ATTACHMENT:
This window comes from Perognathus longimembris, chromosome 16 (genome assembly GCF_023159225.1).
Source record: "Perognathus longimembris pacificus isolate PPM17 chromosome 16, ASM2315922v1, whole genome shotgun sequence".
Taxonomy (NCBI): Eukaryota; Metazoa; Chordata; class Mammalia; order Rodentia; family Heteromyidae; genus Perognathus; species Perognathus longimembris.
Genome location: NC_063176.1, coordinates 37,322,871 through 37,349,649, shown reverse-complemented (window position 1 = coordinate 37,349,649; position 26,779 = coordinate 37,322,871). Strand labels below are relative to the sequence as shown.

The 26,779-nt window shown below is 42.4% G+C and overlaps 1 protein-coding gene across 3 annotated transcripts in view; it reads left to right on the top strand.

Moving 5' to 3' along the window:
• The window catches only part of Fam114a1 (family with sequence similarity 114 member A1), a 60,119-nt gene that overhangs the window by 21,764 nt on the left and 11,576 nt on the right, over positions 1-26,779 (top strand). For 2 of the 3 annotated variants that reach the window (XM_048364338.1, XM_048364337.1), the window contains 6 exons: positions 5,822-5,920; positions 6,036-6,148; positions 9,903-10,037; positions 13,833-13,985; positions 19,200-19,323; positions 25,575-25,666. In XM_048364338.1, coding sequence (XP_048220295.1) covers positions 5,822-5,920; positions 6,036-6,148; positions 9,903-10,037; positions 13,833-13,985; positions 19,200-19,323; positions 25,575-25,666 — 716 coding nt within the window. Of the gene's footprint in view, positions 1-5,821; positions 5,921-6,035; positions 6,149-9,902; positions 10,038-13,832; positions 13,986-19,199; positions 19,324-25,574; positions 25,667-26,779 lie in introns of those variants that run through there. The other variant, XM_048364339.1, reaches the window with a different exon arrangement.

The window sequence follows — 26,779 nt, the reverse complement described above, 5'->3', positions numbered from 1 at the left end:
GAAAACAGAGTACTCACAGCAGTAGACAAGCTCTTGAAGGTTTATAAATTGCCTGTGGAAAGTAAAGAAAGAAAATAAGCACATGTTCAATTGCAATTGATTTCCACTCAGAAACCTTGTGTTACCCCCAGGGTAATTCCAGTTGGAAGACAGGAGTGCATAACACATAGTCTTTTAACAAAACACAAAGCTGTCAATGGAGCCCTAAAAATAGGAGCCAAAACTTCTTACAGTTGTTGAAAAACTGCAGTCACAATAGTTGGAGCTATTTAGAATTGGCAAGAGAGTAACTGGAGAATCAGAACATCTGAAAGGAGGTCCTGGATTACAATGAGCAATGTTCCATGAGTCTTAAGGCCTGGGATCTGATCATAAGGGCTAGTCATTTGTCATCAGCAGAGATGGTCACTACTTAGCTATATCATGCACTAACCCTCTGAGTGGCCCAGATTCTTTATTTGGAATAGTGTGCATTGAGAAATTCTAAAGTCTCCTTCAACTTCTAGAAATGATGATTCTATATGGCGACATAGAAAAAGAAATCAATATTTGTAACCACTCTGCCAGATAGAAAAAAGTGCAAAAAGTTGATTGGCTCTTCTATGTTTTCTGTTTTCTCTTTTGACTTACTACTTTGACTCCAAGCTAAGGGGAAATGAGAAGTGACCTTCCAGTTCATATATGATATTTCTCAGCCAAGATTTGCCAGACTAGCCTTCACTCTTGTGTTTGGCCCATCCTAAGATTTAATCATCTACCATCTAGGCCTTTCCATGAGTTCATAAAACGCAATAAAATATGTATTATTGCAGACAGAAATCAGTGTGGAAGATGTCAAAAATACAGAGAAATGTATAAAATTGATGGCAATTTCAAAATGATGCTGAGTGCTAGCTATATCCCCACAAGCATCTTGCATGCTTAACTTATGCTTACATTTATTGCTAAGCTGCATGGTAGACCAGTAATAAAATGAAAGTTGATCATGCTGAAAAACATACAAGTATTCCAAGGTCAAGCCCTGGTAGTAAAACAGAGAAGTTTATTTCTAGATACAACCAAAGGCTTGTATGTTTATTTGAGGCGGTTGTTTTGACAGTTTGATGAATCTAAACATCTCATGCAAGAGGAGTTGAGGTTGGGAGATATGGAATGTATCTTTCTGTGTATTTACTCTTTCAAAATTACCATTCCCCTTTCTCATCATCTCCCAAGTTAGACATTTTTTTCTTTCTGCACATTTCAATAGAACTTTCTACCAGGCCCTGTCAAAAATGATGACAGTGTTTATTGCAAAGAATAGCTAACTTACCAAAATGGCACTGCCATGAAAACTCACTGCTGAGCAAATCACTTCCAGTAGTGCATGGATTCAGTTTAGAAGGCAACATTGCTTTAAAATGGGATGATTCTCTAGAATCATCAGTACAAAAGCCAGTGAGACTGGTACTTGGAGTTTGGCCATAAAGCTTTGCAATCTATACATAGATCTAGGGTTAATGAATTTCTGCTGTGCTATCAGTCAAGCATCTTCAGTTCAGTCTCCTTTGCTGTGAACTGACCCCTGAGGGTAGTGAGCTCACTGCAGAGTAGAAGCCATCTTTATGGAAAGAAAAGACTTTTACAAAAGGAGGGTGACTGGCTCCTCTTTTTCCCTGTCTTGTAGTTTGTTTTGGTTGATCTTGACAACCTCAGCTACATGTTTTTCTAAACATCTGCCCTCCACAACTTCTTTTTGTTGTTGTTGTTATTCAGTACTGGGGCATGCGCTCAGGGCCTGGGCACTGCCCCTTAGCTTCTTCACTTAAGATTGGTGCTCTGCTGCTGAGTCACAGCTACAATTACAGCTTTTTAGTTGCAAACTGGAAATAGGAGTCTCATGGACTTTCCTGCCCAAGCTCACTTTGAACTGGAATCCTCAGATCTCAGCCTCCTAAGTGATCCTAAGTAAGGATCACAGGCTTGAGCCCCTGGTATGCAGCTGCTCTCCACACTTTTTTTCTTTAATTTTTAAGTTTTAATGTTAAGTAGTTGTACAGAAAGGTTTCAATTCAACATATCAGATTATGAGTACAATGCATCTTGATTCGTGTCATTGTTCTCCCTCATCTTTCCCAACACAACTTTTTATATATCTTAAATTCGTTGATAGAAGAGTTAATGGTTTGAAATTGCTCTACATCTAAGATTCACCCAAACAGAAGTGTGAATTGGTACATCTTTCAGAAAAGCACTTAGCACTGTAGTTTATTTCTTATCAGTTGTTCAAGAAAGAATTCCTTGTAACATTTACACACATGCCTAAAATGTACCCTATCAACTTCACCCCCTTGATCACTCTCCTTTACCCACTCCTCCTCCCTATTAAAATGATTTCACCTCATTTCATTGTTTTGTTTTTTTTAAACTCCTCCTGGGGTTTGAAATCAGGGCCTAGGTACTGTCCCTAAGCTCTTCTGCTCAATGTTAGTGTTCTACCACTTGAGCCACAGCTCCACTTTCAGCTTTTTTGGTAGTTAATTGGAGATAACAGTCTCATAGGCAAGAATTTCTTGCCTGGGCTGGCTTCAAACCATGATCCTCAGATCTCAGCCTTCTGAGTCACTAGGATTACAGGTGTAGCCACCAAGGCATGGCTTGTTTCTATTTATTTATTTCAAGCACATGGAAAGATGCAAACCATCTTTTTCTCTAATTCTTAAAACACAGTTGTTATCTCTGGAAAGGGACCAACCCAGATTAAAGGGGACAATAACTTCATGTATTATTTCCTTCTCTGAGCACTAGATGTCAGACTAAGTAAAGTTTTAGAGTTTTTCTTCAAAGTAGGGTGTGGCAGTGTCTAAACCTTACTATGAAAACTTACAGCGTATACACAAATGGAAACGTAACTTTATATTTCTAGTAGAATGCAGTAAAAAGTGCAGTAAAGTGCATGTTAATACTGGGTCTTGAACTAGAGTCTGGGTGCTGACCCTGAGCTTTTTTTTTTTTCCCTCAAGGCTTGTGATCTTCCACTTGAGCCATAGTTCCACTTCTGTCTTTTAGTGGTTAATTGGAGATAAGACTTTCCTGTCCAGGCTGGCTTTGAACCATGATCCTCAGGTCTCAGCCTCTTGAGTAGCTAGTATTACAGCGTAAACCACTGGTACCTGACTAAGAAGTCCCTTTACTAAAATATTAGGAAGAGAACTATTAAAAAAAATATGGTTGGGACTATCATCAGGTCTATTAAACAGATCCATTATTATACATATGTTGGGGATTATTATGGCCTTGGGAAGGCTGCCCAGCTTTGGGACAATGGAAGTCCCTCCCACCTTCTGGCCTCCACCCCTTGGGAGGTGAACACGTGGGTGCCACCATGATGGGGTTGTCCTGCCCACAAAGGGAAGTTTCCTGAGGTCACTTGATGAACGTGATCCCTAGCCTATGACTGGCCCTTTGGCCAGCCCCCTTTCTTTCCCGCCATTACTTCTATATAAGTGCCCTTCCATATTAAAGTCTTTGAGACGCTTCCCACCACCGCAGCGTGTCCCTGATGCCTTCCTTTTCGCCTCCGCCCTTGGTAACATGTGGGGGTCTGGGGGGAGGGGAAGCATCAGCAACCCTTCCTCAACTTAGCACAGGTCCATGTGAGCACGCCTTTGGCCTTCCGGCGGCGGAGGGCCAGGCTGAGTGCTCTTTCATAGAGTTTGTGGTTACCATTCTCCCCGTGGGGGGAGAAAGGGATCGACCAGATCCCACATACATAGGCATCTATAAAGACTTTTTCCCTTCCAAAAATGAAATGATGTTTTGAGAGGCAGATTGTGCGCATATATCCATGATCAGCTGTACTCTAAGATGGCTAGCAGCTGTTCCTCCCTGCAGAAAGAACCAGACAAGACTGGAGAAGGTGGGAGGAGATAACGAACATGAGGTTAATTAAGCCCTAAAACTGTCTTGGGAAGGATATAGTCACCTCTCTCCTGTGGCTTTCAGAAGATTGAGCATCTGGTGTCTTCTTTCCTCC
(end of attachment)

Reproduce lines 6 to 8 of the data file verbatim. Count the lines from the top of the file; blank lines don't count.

Moving 5' to 3' along the window:
• The window catches only part of Fam114a1 (family with sequence similarity 114 member A1), a 60,119-nt gene that overhangs the window by 21,764 nt on the left and 11,576 nt on the right, over positions 1-26,779 (top strand). For 2 of the 3 annotated variants that reach the window (XM_048364338.1, XM_048364337.1), the window contains 6 exons: positions 5,822-5,920; positions 6,036-6,148; positions 9,903-10,037; positions 13,833-13,985; positions 19,200-19,323; positions 25,575-25,666. In XM_048364338.1, coding sequence (XP_048220295.1) covers positions 5,822-5,920; positions 6,036-6,148; positions 9,903-10,037; positions 13,833-13,985; positions 19,200-19,323; positions 25,575-25,666 — 716 coding nt within the window. Of the gene's footprint in view, positions 1-5,821; positions 5,921-6,035; positions 6,149-9,902; positions 10,038-13,832; positions 13,986-19,199; positions 19,324-25,574; positions 25,667-26,779 lie in introns of those variants that run through there. The other variant, XM_048364339.1, reaches the window with a different exon arrangement.

The window sequence follows — 26,779 nt, the reverse complement described above, 5'->3', positions numbered from 1 at the left end: